All related (61)
Christy Roach
Head of Portfolio & Engagement Product Marketing, AirtableOctober 8
This has changed a ton as my career has progressed and continues to evolve as I get better at my job. What I measure myself on today is very different than what I’ll measure myself on in 3-4 years, and the key is being able to make those mental shifts and not measuring your current role by the same standards you measured yourself on in previous roles. Today I measure myself on the following: * Team engagement: As a leader, I am only as good as my team is. Before I look at their output, I want to look at how they feel at work. I can only be successful if I’m leading a team that is f...
Vidya Drego
VP of Product and Solutions Marketing, HubspotJanuary 14
Product Marketing is challenging because the function influences many metrics but isn't normally the owner of those metrics. Exciting new deal closed? There's usually a PMM that helped along the way although it's sales' win. Cool new product feature launched? Definitely a PMM in the mix, but it's the Product team's achievement. As a PMM, you have to be confident about your own contributions and not the type of person who needs complete ownership of a metric.  Often, for myself, I like to make sure I have measures that help me understand how i've improved or advanced my skills as well as me...
Akshay Kerkar
Head of Marketing, Cloud Enterprise & Platform, AtlassianDecember 22
Success should be measured based on impact to the org, and in B2B Marketing that really means pipeline (and ultimately conversion to revenue). PMMs that take this “full stack” approach to our craft will not only maximize their ability to have meaningful impact at their company, but will also put themselves in a position to acquire skills along the way to set themselves up for leadership positions in the future (whether that’s CMO or GM of a business line). The challenging part here is that PMM tends to be defined differently in different organizations, with some companies looking at the ro...
Loren Elia
Director of Product Marketing, HoneyBook
This is challenging indeed and something I've had to deal with at every company I've worked for. What I've fund helps keep me and the business teams sain is to plan to launch features 14 days after the official planned released date. This makes product nervous most of the time, but most of the time they're also delayed so it all works out in the end. 
Roopal Shah
Head (VP) of Global Enablement, Benchling
Goes back to the shared goals - which at a high level, are hard to argue with - revenue, cost savings, customer success, etc. Once you get that common agreement, then it's about the strategy / the "how" to get there. If there are disagreements here, I would start with trying to understand why and seeing it from both of their vantage points. Then trying to see if you can get them 1:1 to understand the other point of view or better yet, get them to talk to each other. Ultimately though if all that doesn't work, you may need to get a tie breaker that's someone else and who they will listen to.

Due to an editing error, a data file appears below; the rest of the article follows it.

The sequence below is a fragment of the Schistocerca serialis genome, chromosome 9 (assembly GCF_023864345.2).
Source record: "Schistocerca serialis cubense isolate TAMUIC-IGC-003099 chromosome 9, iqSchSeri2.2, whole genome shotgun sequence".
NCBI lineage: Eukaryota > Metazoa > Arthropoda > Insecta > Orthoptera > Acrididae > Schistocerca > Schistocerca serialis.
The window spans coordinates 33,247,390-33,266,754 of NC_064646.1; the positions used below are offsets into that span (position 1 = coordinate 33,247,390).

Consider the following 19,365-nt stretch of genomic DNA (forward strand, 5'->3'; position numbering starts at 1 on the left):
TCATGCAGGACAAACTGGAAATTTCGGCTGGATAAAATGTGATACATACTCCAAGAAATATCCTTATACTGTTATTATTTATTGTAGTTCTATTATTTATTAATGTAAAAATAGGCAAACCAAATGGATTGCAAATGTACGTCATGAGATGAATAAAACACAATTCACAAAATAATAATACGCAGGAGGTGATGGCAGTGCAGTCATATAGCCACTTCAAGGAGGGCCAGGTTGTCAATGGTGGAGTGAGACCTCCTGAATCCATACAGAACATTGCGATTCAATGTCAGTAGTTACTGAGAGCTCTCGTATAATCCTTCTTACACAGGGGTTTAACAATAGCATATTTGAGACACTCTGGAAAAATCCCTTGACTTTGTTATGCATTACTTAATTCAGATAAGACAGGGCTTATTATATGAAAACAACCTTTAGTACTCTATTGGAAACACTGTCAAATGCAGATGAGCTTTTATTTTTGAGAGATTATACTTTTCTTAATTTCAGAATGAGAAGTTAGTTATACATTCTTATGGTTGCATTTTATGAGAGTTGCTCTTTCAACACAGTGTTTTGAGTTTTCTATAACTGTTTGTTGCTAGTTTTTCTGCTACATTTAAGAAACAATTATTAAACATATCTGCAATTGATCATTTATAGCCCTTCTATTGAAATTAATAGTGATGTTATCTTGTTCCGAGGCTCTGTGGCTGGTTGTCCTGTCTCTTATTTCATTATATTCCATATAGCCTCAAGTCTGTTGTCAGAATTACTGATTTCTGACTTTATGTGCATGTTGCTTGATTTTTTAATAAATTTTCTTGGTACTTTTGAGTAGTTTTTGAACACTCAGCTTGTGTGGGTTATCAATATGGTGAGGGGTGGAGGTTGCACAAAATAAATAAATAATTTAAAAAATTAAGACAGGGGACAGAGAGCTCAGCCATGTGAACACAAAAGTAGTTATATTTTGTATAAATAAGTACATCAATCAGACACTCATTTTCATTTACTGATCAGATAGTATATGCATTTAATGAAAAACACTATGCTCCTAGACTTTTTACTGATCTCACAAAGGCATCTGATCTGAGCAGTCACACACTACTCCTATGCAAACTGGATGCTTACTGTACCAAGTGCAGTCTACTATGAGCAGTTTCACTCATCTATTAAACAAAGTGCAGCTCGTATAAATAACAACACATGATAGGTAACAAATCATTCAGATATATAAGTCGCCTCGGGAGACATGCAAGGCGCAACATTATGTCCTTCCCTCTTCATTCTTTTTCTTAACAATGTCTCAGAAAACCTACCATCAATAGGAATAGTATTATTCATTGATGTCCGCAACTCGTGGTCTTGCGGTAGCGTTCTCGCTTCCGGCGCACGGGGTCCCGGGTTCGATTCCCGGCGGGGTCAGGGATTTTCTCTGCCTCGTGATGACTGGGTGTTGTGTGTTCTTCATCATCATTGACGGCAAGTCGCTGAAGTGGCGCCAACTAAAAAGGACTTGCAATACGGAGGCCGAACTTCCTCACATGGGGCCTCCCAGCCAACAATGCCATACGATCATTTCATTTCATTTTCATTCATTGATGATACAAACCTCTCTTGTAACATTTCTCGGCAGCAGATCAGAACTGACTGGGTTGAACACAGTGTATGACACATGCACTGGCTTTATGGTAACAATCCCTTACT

Gregg Miller
VP of Product Marketing, Oyster®
GTM kickoff meeting: It is absolutely essential to get all the right stakeholders in the same room to get on the same page around what we're doing, why, by when, and with which owners. I like to have my team run these meetings roughly three months before a given launch and use them as an opportunity to share out a preliminary GTM strategy they've developed in partnership with the product manager. The goal of the meeting is to provide a concrete rough draft detailing strategy and assets and timeline and owners for everyone in the room to pressure test and improve upon. It should be a collabo...
Elizabeth Brigham
Director, The Jay Hurt Hub for Innovation and Entrepreneurship, Davidson College
Hmmm...I actually haven't had the experience of PMM not having budget to spend, so not sure I can really speak directly to this. I have worked at a start up where we basically have no budget at all, but that's another story on scrapiness. In general though, any time I've had to write a business case to get funding for an initiative, I typically follow this format: * How will my initiative materially affect the business? Revenue growth? Cost efficiencies/economies of scale? Market expansion? * Why am I asking for this now, why is this a priority over other things we want to do?...
Carrie Zhang
Product Lead (fmr Head of Product Marketing), Square
Covered this a bit in another question. PMM can bring a very strong customer perspective when it comes to product development. To have a seat at the table though, you have to do the work. This is what we do to bring customers perspective to our product teams: * Visit, shadow, do work at our customers. No research can compare to the insights you get by actually being in the shoes of our customers - in our case, small businesses * Talk to customer facing teams (Sales, Account Management, Support) and synthesize feedback. They are on the frontline all the time. You will be surpr...
Christy Roach
Head of Portfolio & Engagement Product Marketing, Airtable
The most important thing to keep in mind is this: having the product marketing title doesn’t automatically mean you get to influence the roadmap. You have to put in the work and show your value to get a seat at the table. There are three big levers to pull here to help you shift the way product marketing works from a team that’s just responsible for the launch of a product to one that’s involved in the entire product process. 1. Create a partnership with your PM: When you’re thinking about how to influence, you’re probably thinking about managing up and influencing people who are more se...